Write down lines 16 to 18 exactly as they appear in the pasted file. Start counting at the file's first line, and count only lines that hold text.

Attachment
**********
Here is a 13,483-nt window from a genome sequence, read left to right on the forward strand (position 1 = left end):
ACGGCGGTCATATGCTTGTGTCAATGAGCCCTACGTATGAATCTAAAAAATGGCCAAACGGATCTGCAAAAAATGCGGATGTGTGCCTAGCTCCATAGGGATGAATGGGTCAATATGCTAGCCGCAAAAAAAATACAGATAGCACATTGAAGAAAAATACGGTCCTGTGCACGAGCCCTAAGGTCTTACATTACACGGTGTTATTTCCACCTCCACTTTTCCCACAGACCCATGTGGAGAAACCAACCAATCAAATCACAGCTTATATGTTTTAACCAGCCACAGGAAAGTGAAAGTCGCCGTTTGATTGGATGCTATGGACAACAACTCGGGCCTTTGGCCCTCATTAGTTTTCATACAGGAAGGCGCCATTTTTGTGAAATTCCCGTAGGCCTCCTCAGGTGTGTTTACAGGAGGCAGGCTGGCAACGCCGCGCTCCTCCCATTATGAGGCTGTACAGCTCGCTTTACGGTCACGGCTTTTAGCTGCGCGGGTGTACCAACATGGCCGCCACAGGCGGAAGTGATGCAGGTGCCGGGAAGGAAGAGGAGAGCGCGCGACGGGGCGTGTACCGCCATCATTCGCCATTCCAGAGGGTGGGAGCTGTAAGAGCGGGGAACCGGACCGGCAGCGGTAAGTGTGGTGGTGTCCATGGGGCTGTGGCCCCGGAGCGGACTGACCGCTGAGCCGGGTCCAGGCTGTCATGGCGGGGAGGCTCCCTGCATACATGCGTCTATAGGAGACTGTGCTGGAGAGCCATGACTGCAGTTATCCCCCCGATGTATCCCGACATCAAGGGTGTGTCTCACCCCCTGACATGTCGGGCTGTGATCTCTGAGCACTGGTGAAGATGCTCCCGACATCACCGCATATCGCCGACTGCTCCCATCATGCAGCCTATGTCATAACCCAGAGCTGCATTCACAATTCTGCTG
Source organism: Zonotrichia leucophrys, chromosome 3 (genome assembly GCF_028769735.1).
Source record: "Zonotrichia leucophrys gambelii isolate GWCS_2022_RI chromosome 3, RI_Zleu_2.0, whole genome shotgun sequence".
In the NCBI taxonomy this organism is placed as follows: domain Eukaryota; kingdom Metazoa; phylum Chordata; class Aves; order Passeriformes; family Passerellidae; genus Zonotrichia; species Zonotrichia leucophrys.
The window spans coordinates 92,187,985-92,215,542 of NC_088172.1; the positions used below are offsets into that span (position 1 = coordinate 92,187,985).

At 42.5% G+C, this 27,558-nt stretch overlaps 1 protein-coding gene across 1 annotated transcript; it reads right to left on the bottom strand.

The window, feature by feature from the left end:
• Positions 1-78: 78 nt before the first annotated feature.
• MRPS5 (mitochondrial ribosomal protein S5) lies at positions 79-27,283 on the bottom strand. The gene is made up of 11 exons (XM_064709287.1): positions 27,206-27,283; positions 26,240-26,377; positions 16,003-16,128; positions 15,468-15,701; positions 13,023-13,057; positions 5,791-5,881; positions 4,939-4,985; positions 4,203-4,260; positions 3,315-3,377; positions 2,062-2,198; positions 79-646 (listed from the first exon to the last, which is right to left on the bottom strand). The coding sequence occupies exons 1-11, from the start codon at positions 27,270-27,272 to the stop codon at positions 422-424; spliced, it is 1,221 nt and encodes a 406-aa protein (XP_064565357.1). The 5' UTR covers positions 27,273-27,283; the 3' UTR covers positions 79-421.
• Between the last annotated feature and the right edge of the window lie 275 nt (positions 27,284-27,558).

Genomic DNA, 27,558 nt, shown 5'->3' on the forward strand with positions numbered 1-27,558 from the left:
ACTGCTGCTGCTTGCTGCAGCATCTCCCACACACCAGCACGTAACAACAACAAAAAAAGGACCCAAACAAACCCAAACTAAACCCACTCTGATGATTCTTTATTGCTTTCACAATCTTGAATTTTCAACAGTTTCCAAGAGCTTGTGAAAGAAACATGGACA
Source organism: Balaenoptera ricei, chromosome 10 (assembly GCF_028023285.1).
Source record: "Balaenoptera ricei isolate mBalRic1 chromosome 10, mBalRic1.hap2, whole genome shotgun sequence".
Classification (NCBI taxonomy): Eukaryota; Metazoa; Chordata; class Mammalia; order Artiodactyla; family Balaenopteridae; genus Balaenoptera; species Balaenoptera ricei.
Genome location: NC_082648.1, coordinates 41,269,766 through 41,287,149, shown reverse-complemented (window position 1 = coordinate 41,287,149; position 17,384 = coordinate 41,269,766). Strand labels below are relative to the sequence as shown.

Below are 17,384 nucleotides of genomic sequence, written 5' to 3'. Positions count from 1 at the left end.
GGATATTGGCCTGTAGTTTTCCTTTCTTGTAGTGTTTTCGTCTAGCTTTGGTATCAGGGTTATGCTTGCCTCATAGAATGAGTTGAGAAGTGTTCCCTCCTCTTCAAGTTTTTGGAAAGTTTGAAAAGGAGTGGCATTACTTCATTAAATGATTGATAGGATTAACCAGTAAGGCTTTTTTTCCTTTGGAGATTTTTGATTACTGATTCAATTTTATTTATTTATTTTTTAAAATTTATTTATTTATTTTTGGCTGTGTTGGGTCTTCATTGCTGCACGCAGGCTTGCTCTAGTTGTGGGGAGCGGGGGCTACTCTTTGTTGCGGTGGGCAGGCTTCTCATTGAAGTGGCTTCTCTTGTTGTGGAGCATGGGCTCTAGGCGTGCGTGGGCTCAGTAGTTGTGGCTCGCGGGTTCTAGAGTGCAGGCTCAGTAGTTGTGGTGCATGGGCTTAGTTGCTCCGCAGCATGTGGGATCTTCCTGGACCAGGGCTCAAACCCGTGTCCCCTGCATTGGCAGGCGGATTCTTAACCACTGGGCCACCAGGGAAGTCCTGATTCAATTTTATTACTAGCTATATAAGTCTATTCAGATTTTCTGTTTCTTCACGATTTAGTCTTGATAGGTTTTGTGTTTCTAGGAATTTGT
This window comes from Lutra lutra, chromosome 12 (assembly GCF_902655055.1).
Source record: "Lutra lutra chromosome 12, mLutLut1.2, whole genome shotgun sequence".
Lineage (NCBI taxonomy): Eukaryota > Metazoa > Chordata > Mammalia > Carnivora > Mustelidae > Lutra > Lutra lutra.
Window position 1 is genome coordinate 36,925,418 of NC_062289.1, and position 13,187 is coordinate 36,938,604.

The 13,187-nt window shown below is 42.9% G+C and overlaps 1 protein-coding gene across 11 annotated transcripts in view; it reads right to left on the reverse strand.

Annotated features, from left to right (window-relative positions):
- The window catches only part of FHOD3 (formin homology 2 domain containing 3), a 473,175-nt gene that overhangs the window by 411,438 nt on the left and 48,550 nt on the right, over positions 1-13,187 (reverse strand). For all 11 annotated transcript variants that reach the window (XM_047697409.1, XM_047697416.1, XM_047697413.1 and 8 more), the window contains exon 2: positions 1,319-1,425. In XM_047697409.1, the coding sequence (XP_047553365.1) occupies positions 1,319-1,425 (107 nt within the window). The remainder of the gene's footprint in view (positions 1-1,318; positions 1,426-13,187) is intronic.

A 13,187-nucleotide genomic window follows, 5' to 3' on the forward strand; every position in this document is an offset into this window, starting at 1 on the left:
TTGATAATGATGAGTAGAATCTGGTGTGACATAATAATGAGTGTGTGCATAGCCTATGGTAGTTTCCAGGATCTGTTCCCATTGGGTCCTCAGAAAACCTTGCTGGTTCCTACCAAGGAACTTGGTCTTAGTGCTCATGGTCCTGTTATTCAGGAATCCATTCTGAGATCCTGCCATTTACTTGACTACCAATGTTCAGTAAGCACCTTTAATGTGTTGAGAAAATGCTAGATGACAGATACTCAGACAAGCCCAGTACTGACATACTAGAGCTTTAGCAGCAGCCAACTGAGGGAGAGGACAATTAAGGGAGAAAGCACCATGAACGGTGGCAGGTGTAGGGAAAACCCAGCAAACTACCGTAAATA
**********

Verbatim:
Classification (NCBI taxonomy): Eukaryota; Metazoa; Chordata; class Mammalia; order Artiodactyla; family Balaenopteridae; genus Balaenoptera; species Balaenoptera ricei.
Genome location: NC_082648.1, coordinates 41,269,766 through 41,287,149, shown reverse-complemented (window position 1 = coordinate 41,287,149; position 17,384 = coordinate 41,269,766). Strand labels below are relative to the sequence as shown.

Below are 17,384 nucleotides of genomic sequence, written 5' to 3'. Positions count from 1 at the left end.